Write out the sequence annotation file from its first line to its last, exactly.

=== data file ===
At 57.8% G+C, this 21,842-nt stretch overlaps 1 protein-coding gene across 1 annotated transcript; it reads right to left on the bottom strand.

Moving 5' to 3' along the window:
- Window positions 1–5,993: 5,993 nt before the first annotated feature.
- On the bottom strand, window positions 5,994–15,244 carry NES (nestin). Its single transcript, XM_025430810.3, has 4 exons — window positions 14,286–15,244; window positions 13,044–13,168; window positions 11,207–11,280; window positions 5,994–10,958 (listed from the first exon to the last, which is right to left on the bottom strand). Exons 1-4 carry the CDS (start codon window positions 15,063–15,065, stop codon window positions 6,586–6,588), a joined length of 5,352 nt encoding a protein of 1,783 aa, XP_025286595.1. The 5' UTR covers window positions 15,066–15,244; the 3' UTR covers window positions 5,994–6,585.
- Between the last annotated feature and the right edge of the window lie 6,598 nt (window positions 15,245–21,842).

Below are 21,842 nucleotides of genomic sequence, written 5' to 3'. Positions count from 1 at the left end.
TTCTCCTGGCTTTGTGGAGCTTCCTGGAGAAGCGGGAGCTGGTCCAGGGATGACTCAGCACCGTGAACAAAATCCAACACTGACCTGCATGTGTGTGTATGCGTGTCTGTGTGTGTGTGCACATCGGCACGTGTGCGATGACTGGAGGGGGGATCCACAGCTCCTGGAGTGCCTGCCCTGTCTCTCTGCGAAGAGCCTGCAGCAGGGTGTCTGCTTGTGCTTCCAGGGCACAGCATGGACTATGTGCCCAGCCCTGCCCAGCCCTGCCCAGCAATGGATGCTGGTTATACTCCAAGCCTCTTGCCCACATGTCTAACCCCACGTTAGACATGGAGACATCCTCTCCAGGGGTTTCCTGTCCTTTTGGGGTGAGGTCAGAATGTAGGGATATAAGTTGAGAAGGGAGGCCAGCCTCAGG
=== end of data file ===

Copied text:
At 57.8% G+C, this 21,842-nt stretch overlaps 1 protein-coding gene across 1 annotated transcript; it reads right to left on the bottom strand.

Moving 5' to 3' along the window:
- Window positions 1–5,993: 5,993 nt before the first annotated feature.
- On the bottom strand, window positions 5,994–15,244 carry NES (nestin). Its single transcript, XM_025430810.3, has 4 exons — window positions 14,286–15,244; window positions 13,044–13,168; window positions 11,207–11,280; window positions 5,994–10,958 (listed from the first exon to the last, which is right to left on the bottom strand). Exons 1-4 carry the CDS (start codon window positions 15,063–15,065, stop codon window positions 6,586–6,588), a joined length of 5,352 nt encoding a protein of 1,783 aa, XP_025286595.1. The 5' UTR covers window positions 15,066–15,244; the 3' UTR covers window positions 5,994–6,585.
- Between the last annotated feature and the right edge of the window lie 6,598 nt (window positions 15,245–21,842).

Below are 21,842 nucleotides of genomic sequence, written 5' to 3'. Positions count from 1 at the left end.
TTCTCCTGGCTTTGTGGAGCTTCCTGGAGAAGCGGGAGCTGGTCCAGGGATGACTCAGCACCGTGAACAAAATCCAACACTGACCTGCATGTGTGTGTATGCGTGTCTGTGTGTGTGTGCACATCGGCACGTGTGCGATGACTGGAGGGGGGATCCACAGCTCCTGGAGTGCCTGCCCTGTCTCTCTGCGAAGAGCCTGCAGCAGGGTGTCTGCTTGTGCTTCCAGGGCACAGCATGGACTATGTGCCCAGCCCTGCCCAGCCCTGCCCAGCAATGGATGCTGGTTATACTCCAAGCCTCTTGCCCACATGTCTAACCCCACGTTAGACATGGAGACATCCTCTCCAGGGGTTTCCTGTCCTTTTGGGGTGAGGTCAGAATGTAGGGATATAAGTTGAGAAGGGAGGCCAGCCTCAGG